As government agencies search for ways to work effectively with nonprofit organizations, there is a growing need for strategies that resolve the long-standing tension between the public sectors need for accountability and the nonprofit sectors desire for autonomy. This article considers the way a state agency in Oklahoma worked toward resolving this tension by restructuring its contracting system with nonprofit organizations. Different from both fee-for-service systems that require heavy auditing and simple outcome funding that can distort the complexity of programs, Oklahomas milestone contracting specifies a series of distinct and critical client achievements and confers payment for this set of collaboratively defined results. This approach to public-nonprofit contracting represents a promising way to achieve public accountability while protecting the autonomy nonprofit organizations need to deliver programs that meet local needs.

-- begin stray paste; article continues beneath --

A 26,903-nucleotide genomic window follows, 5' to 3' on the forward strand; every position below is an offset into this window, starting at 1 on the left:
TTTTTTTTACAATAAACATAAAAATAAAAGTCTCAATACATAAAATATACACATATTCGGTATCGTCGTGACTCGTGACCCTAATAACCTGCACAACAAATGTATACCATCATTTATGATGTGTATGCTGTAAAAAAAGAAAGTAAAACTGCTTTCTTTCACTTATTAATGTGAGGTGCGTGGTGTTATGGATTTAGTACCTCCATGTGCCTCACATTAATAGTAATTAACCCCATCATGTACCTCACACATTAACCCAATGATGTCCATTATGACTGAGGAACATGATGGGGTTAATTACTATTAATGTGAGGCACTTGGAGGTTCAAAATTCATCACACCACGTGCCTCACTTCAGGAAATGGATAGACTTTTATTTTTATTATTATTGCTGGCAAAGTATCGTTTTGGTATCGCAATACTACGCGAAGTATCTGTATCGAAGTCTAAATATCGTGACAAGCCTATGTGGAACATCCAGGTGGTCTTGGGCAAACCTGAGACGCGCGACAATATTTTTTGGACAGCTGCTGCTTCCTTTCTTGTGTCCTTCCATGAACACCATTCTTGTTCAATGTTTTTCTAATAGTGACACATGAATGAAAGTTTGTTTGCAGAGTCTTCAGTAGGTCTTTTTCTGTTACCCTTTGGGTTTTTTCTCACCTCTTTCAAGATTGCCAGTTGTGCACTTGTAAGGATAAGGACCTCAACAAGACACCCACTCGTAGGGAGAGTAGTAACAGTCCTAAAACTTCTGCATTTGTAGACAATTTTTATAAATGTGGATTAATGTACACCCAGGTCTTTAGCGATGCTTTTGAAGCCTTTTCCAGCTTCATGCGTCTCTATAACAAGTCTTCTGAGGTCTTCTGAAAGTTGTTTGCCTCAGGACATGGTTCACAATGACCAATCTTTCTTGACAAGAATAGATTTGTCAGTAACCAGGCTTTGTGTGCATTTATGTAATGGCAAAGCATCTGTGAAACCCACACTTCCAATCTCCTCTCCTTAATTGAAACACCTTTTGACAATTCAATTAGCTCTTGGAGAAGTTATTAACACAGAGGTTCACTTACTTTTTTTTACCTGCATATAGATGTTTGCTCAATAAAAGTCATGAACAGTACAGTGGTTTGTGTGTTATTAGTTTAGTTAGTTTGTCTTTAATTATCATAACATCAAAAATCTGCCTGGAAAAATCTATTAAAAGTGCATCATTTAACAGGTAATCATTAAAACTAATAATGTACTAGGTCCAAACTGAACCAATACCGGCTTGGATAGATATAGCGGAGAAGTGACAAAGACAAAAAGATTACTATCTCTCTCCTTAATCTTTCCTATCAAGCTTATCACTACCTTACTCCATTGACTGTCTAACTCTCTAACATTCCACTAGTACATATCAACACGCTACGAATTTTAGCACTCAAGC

This publication is Hauser Center Working Paper No. 6. The Hauser Center Working Paper Series was launched during the summer of 2000. The Series enables the Hauser Center to share with a broad audience important works-in-progress written by Hauser Center scholars and researchers.